In 2012, Mr. Gou acquired a 50% stake in a Sharp Corp. display factory in Sakai, Japan, and at the same time Foxconn agreed to take a 10% stake in the Japanese company for ¥66.9 billion, or $819 million at that time. Foxconn pulled out of the deal after Sharp’s share price fell sharply. In January, speaking at the company’s 40th anniversary gathering, Mr. Gou said Foxconn is studying the feasibility of building an advanced-panel manufacturing plant in the U.S., though no details have emerged since.

Foxconn also has floated the idea of building a manufacturing plant for components and handsets in Indonesia, and Mr. Gou said he would consider investing at least $1 billion during a February visit to Jakarta. Last month, Foxconn said it is still reviewing the potential investment, while Indonesia’s Finance Minister Chatib Basri told The Wall Street Journal that the plan is stalled over unrealistic demands from Foxconn, including free land and import protections.

“The chairman always has lots of new business and investment ideas and he is also approached by many government officials,” said a Foxconn official, who declined to be named. “Only a few of them materialize as the chairman wants favorable terms that most governments can’t accommodate.”

Foxconn has had more success in China, where it has more than 10 manufacturing sites that employ more than one million workers.

The company already has a factory in Zhengzhou that mainly assembles the latest iPhones and makes components such as metal casings. Thanks to strong demand for bigger-screen iPhones, Foxconn has been heavily recruiting workers in Zhengzhou, where it has been producing about a half million iPhones a day, people familiar with the matter said.

According to the people, Mr. Gou visited Zhengzhou in August, where he met government officials to discuss the investment proposal. Foxconn General Manager Wu Yi-Wei, who leads the display operation, also went to Zhengzhou with a team to survey the site last month, the person said.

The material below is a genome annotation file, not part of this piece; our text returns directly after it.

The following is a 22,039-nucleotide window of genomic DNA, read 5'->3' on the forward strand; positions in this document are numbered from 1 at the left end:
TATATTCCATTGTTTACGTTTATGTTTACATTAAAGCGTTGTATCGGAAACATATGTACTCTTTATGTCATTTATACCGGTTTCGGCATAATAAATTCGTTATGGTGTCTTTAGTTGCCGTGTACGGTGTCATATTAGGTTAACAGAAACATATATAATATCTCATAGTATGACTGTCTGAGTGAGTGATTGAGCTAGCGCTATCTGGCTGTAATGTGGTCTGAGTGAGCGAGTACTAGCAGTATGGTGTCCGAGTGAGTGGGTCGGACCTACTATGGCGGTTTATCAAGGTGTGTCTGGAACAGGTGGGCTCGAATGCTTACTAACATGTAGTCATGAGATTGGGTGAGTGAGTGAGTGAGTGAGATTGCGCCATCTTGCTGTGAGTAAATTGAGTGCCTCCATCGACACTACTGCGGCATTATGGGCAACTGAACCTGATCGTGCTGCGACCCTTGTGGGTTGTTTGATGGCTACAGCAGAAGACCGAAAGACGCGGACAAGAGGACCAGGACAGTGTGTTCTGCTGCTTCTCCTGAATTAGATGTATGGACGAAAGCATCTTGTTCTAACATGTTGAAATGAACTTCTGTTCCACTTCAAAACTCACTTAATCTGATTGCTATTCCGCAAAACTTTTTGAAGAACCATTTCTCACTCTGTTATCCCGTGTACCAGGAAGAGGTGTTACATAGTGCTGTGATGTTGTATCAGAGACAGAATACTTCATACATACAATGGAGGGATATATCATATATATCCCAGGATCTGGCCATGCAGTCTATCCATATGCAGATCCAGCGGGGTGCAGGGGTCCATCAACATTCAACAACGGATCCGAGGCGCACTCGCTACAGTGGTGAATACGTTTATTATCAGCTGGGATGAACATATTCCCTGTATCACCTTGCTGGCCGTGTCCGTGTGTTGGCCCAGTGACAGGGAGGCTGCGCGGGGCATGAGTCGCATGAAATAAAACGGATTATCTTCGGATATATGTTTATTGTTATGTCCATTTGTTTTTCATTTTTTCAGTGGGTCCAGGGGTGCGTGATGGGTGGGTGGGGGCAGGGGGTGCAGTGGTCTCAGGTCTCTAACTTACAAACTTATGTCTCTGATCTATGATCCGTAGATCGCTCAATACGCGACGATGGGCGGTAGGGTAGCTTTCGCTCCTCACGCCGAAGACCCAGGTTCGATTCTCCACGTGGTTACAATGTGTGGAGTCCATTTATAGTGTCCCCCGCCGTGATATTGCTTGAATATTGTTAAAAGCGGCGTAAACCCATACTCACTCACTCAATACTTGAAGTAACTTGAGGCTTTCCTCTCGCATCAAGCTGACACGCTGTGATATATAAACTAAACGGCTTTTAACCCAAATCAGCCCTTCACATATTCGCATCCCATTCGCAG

Mr. Gou has said he wants Foxconn to be a major player in the display industry.

Besides the stake in the Sharp factory, Foxconn owns an 11% stake in Taiwan-based Innolux Corp. , and an undisclosed stake in a $1.5 billion joint venture with the Shenzhen city government called Century Technology (Shenzhen) Co. Innolux and Century Technology make displays for phones, laptops and monitors and supply to Hewlett-Packard Co. , Dell Inc. and Lenovo Group Ltd. People familiar with the matter say the proposed new plant would use more advanced panel-manufacturing technology, capable of making screens with thinner frames that consume less power.

“It makes sense for Foxconn to build the display plant near its major iPhone production site in Zhengzhou. The supply chain is already established there and it would save the transportation cost of displays,” said CIMB analyst Wanli Wang.

But Alberto Moel, an analyst at Bernstein Research, said Innolux hasn’t been a competitive player in the display industry, and Foxconn’s potential investment would be a big gamble given hefty capital expenditures required to build an advanced liquid-crystal-display facility.

Write to Lorraine Luk at